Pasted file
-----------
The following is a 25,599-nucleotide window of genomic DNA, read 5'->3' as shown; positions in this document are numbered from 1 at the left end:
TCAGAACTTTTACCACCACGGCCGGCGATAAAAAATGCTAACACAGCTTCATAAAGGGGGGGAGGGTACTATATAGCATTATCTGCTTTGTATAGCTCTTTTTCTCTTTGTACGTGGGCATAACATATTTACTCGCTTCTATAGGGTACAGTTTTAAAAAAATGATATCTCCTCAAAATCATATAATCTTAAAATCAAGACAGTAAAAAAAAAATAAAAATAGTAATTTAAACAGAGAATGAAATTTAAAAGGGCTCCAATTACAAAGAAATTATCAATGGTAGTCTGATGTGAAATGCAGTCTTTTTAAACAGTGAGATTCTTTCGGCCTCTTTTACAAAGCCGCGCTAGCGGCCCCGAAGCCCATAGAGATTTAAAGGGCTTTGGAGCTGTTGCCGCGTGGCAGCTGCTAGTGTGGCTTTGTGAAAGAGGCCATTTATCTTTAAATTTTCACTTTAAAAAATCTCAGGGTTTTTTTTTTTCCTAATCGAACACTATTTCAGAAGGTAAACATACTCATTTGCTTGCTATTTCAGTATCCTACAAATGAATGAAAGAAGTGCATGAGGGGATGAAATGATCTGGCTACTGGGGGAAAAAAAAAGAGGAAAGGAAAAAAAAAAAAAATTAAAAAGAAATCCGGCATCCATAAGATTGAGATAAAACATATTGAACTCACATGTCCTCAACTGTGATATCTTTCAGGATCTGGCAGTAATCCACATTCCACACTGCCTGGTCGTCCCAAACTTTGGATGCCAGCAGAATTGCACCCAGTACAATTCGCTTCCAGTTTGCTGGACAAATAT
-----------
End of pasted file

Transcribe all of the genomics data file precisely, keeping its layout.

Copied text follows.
The following is a 25,599-nucleotide window of genomic DNA, read 5'->3' as shown; positions in this document are numbered from 1 at the left end:
TCAGAACTTTTACCACCACGGCCGGCGATAAAAAATGCTAACACAGCTTCATAAAGGGGGGGAGGGTACTATATAGCATTATCTGCTTTGTATAGCTCTTTTTCTCTTTGTACGTGGGCATAACATATTTACTCGCTTCTATAGGGTACAGTTTTAAAAAAATGATATCTCCTCAAAATCATATAATCTTAAAATCAAGACAGTAAAAAAAAAATAAAAATAGTAATTTAAACAGAGAATGAAATTTAAAAGGGCTCCAATTACAAAGAAATTATCAATGGTAGTCTGATGTGAAATGCAGTCTTTTTAAACAGTGAGATTCTTTCGGCCTCTTTTACAAAGCCGCGCTAGCGGCCCCGAAGCCCATAGAGATTTAAAGGGCTTTGGAGCTGTTGCCGCGTGGCAGCTGCTAGTGTGGCTTTGTGAAAGAGGCCATTTATCTTTAAATTTTCACTTTAAAAAATCTCAGGGTTTTTTTTTTTCCTAATCGAACACTATTTCAGAAGGTAAACATACTCATTTGCTTGCTATTTCAGTATCCTACAAATGAATGAAAGAAGTGCATGAGGGGATGAAATGATCTGGCTACTGGGGGAAAAAAAAAGAGGAAAGGAAAAAAAAAAAAAATTAAAAAGAAATCCGGCATCCATAAGATTGAGATAAAACATATTGAACTCACATGTCCTCAACTGTGATATCTTTCAGGATCTGGCAGTAATCCACATTCCACACTGCCTGGTCGTCCCAAACTTTGGATGCCAGCAGAATTGCACCCAGTACAATTCGCTTCCAGTTTGCTGGACAAATAT